This book samples essays by Woolf that focus on women and writing. There are some good thoughts about Jane Austen, the Brontes, and George Eliot, as well as some more famous essays about writing and art in general. I gave this two stars because several of the essays are reviews of books by authors now faded to obscurity and with good reason.
Nancy Abe
Some parts were a little dry, maybe because I'm not a fan of author reviews, but Woolf had some interesting insights into writing: p.91 "For masterpieces are not single and solitary births; they are the outcome of many years of thinking in common, of thinking by the body of the people, so that the experience of the mass is behind the single voice."
Emylie
Jan 07, 2012 rated it really liked it
Shelves: school, 2012-read
I read this as a secondary source for a paper and really liked it. The first half of the book was fantastic and I enjoyed most of the essays. I have not read a lot of VW's fiction, but so far I've learned a lot from her essays.
Andrea
Mar 14, 2008 marked it as to-read  ·  review of another edition
This just looks good. I like Virginia Woolf (Except Mrs. Dalloway--wasn't crazy about that one) Women in rhetorich and writing is a topic that I might well have persued in my research had I not stumbled on the assessment thing that would be immediately useful in my next job.
secondwomn
Jan 31, 2010 rated it liked it
a collection of woolf's essays and lectures on the subjects of women and writing as a career and on particular women writers. her commentary is insightful and her writing beautiful.
Sarah
Sep 16, 2012 rated it liked it  ·  review of another edition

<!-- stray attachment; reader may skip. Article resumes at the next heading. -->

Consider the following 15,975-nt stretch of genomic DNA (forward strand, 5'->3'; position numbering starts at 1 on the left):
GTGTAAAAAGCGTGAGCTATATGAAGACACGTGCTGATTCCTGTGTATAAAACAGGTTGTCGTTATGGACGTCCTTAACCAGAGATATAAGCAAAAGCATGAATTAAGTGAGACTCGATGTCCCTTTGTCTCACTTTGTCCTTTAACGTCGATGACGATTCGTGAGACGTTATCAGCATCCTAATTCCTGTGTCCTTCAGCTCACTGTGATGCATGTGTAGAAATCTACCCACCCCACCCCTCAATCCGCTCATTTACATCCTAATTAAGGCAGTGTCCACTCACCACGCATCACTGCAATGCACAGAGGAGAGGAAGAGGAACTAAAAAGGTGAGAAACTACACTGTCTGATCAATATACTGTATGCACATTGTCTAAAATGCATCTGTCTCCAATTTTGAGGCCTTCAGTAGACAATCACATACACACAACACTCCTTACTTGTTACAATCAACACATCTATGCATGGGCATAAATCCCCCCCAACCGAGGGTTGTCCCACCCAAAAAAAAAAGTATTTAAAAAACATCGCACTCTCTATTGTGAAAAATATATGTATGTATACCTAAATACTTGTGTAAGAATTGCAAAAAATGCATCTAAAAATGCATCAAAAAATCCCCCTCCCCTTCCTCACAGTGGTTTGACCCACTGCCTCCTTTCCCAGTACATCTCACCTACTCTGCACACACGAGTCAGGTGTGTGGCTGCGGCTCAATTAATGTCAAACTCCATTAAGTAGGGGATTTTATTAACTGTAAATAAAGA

Shelves: read-2014
Interesting collection of reviews on writers and their work.
Jennifer
Nov 30, 2016 rated it it was amazing
Bendecida y agradecida de poder utilizar algunas citas de este libro en mi TFG. Maravillosa. <3
Leila
Jan 10, 2012 rated it liked it
Reminded me so much of my Literary Criticism classes to actually enjoy it.
Melissa
Aug 15, 2008 marked it as to-read
need to get
Mia -
Mar 09, 2011 rated it really liked it  ·  review of another edition
un ennesimo tassello, a tratti sconvolgente per modernità, per la comprensione [mia] della signora woolf
un insieme di articoli sulle donne, la scrittura e le scrittrici

da leggere

Adrienne
Sep 08, 2014 rated it it was amazing
Shelves: wordpress
Virginia Woolf is an icon of not only women writers but womanhood, the nature and essence of our being. I enjoyed reading her thoughts on other women writers.
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(Adeline) Virginia Woolf was an English novelist and essayist regarded as one of the foremost modernist literary figures of the twentieth century.

During the interwar period, Woolf was a significant figure in London literary society and a member of the Bloomsbury Group. Her most famous works include the novels Mrs Dalloway (1925), To the Lighthouse (1927), and Orlando (1928), and the book-length es
...more
More about Virginia Woolf...
“The extraordinary woman depends on the ordinary woman.” 4 likes